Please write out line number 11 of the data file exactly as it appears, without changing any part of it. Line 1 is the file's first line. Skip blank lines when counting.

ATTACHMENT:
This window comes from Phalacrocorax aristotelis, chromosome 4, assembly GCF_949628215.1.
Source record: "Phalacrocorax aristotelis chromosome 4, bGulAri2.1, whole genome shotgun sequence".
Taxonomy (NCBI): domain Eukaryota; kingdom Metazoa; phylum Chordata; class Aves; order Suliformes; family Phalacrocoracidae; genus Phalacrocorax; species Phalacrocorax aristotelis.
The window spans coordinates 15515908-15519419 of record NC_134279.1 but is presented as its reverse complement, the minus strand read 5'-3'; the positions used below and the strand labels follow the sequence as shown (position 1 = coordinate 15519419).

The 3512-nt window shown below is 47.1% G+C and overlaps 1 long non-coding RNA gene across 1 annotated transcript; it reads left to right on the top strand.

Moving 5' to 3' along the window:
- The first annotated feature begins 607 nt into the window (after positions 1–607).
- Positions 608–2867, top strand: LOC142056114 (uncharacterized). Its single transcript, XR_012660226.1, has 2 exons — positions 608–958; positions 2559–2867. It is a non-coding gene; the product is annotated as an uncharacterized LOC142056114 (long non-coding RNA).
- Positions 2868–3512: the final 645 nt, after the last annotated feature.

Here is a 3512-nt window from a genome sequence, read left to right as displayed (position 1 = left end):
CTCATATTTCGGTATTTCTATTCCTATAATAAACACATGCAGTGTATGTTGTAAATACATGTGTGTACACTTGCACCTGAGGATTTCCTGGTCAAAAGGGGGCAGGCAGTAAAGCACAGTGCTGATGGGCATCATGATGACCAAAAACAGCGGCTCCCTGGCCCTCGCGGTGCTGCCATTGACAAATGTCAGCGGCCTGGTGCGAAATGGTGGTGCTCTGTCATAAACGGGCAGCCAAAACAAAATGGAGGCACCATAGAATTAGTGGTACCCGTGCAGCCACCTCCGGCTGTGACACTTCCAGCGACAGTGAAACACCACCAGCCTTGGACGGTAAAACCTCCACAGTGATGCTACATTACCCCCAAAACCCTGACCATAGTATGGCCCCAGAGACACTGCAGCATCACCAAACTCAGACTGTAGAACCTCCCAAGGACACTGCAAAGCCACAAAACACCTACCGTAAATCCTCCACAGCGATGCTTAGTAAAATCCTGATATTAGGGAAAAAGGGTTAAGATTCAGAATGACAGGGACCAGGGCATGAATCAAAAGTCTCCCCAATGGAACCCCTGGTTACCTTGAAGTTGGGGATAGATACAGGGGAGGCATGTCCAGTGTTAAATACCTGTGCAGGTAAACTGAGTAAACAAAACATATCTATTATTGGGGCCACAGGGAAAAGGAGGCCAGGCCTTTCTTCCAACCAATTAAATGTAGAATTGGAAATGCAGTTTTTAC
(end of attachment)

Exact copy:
CTCATATTTCGGTATTTCTATTCCTATAATAAACACATGCAGTGTATGTTGTAAATACATGTGTGTACACTTGCACCTGAGGATTTCCTGGTCAAAAGGGGGCAGGCAGTAAAGCACAGTGCTGATGGGCATCATGATGACCAAAAACAGCGGCTCCCTGGCCCTCGCGGTGCTGCCATTGACAAATGTCAGCGGCCTGGTGCGAAATGGTGGTGCTCTGTCATAAACGGGCAGCCAAAACAAAATGGAGGCACCATAGAATTAGTGGTACCCGTGCAGCCACCTCCGGCTGTGACACTTCCAGCGACAGTGAAACACCACCAGCCTTGGACGGTAAAACCTCCACAGTGATGCTACATTACCCCCAAAACCCTGACCATAGTATGGCCCCAGAGACACTGCAGCATCACCAAACTCAGACTGTAGAACCTCCCAAGGACACTGCAAAGCCACAAAACACCTACCGTAAATCCTCCACAGCGATGCTTAGTAAAATCCTGATATTAGGGAAAAAGGGTTAAGATTCAGAATGACAGGGACCAGGGCATGAATCAAAAGTCTCCCCAATGGAACCCCTGGTTACCTTGAAGTTGGGGATAGATACAGGGGAGGCATGTCCAGTGTTAAATACCTGTGCAGGTAAACTGAGTAAACAAAACATATCTATTATTGGGGCCACAGGGAAAAGGAGGCCAGGCCTTTCTTCCAACCAATTAAATGTAGAATTGGAAATGCAGTTTTTAC